# Determinant of a unit columns matrix

1. Dec 1, 2013

### hedipaldi

If all columns of a matrix are unit vectors, the determinant of the matrix is less or equal 1

I am trying to prove this assertion,which i guess to be true.
can anybody help me?

2. Dec 1, 2013

### Office_Shredder

Staff Emeritus
The determinant is equal to the volume of the parallelepiped formed by the columns - so the question reduces to if you have a parallelepiped which has all edges of length 1 or smaller, is its volume no larger than 1. Intuitively this should be true because the largest volume would occur when the edges are orthogonal, depending on what you know it may or may not be easy to prove though.

3. Dec 1, 2013

### hedipaldi

Yes,i know that but i am searching for a proof.

4. Dec 1, 2013

### R136a1

Think about the QR decomposition and see if the property of the unit vectors remains true for the Q and R matrices.

5. Dec 1, 2013

### AlephZero

The proof of that by Euclidean geometry is easy. In 2D, you have the area of a parallelogram with pairs of edges of length a <= 1 and b <= 1. The area is equal to a rectangle with base a and the height h <= b.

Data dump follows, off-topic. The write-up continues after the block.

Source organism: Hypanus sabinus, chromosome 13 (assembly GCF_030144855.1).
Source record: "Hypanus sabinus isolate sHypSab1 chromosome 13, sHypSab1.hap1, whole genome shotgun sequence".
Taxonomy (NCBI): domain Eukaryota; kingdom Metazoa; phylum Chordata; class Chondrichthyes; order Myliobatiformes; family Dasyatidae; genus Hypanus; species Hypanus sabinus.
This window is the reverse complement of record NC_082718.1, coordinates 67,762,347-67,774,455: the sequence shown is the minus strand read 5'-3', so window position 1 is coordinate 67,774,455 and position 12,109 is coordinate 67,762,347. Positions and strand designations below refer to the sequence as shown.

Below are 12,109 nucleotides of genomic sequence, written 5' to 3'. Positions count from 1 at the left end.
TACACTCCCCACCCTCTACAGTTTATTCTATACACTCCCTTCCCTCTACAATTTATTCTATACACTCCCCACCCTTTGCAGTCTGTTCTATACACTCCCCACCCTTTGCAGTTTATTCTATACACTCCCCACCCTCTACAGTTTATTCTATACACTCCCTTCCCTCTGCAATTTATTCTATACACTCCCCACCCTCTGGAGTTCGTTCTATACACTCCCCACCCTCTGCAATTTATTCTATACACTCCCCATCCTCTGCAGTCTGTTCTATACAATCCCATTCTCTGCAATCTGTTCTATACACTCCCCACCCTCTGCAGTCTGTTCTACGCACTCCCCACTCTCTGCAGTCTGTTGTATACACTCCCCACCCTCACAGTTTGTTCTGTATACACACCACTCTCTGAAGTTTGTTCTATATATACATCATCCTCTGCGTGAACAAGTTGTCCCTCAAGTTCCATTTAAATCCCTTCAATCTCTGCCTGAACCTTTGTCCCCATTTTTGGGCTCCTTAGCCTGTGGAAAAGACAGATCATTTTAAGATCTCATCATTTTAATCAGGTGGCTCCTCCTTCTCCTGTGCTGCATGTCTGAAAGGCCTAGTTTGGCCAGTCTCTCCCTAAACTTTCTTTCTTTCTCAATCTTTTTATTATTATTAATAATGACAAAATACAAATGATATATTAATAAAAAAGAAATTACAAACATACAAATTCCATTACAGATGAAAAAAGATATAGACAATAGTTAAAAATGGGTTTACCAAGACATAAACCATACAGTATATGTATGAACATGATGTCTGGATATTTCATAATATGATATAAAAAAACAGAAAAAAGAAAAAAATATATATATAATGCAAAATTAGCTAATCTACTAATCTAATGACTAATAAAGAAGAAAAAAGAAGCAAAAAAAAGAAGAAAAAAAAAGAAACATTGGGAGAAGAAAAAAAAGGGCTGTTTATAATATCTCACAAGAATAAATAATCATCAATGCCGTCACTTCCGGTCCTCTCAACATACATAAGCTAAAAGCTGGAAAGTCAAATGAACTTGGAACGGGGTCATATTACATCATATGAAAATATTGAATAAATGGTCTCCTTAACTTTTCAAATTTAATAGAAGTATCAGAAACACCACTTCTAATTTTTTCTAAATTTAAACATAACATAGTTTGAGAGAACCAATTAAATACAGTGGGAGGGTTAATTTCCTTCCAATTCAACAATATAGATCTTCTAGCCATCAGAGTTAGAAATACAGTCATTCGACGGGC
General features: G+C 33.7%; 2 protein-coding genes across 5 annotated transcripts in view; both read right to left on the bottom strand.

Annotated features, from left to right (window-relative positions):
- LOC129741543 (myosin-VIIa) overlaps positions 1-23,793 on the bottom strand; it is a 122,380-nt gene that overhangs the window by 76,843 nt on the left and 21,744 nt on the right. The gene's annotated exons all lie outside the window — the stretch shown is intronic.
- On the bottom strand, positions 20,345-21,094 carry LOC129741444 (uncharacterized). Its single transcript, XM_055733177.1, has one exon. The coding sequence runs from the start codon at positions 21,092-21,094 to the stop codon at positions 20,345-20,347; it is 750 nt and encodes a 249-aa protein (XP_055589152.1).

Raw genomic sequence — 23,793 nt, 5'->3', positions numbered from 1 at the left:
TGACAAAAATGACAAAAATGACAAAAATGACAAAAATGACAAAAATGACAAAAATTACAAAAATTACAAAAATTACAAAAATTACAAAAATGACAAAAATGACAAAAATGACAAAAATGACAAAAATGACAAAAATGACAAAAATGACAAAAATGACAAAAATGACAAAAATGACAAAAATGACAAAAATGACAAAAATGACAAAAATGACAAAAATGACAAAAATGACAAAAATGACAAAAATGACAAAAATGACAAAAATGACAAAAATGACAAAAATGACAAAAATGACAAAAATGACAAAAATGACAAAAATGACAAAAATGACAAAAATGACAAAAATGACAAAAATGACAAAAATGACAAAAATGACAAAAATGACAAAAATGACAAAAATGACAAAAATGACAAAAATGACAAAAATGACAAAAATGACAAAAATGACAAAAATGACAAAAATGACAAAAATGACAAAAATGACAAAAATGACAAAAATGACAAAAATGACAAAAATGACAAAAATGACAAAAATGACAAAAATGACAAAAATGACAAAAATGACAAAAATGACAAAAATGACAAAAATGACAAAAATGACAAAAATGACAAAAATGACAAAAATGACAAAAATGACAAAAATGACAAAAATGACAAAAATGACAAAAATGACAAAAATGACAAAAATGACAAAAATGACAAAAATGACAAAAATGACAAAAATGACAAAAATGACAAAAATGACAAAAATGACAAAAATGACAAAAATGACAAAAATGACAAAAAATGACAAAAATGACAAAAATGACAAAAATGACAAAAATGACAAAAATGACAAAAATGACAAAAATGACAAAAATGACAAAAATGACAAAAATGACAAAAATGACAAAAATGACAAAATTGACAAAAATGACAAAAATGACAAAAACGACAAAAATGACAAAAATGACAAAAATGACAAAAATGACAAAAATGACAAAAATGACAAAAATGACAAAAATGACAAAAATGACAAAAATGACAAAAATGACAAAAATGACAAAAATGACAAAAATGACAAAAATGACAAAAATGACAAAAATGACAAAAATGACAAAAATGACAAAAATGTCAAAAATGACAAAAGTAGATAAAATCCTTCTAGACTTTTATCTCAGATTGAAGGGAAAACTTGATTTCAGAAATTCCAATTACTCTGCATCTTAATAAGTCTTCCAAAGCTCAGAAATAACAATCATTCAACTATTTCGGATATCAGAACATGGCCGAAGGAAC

The same argument works to transform an n-dimensional parallepiped into an n-dimensional cuboid, so just translate it into vector algebra. It will depend on the triangle inequality, which is equivalent to the fact that $|\cos\theta| <= 1$.

6. Dec 1, 2013

### hedipaldi

You mean to decomposite the euclidean space to direct sum ,using torthogonal space of each vector?
If not,can you specify more?

7. Dec 1, 2013

### Office_Shredder

Staff Emeritus
The volume of a parallelepiped can be found as follows: if the edges are v1, v2,....,vn:

||v1||*|| the component of v2 orthogonal to v1||* || the component of v3 orthogonal to span(v1,v2||....

the orthogonal component always has a norm smaller than the original vector, so we are multiplying a bunch of numbers that are all no larger than 1,.

8. Dec 2, 2013

### AlephZero

Translating into determinant notation, if the columns of the matrix are $v_1, \dots, v_n$, let $v_2 = av_1 + v'_2$ where $v'_2$ is orthogonal to $v_1$.
Then $\det(v_1,v_2,.\dots,v_n) = a\det(v_1,v_1,\dots,v_n) + \det(v_1,v'_2,\dots,v_n)$, $\det(v_1,v_1,\dots,v_n) = 0$ because two columns are identical, and $||v'_2|| \le ||v_2||$.

Repeat for columns $3,\dots,n$.